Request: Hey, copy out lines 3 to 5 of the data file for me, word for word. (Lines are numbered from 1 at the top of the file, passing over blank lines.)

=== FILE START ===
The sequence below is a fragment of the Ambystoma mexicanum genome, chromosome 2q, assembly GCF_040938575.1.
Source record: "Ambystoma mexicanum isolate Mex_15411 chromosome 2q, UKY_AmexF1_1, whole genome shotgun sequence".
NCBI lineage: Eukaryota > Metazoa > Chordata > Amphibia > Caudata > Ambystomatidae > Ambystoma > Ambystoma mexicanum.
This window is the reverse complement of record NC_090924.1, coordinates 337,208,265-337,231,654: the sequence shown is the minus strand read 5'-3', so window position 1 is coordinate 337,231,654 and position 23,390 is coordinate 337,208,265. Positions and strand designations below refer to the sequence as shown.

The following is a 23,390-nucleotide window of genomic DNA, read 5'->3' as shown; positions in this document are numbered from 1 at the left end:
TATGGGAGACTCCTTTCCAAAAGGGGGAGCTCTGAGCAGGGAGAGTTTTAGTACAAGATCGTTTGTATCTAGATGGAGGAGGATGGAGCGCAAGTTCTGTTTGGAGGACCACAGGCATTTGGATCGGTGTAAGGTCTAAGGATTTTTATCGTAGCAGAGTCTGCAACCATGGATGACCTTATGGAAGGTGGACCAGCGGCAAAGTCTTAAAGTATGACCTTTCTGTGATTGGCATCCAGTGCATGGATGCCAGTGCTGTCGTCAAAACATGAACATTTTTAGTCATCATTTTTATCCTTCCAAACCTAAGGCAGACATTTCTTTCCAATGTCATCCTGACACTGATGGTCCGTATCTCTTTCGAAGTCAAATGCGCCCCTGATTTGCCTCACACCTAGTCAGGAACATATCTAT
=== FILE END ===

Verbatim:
NCBI lineage: Eukaryota > Metazoa > Chordata > Amphibia > Caudata > Ambystomatidae > Ambystoma > Ambystoma mexicanum.
This window is the reverse complement of record NC_090924.1, coordinates 337,208,265-337,231,654: the sequence shown is the minus strand read 5'-3', so window position 1 is coordinate 337,231,654 and position 23,390 is coordinate 337,208,265. Positions and strand designations below refer to the sequence as shown.

The following is a 23,390-nucleotide window of genomic DNA, read 5'->3' as shown; positions in this document are numbered from 1 at the left end: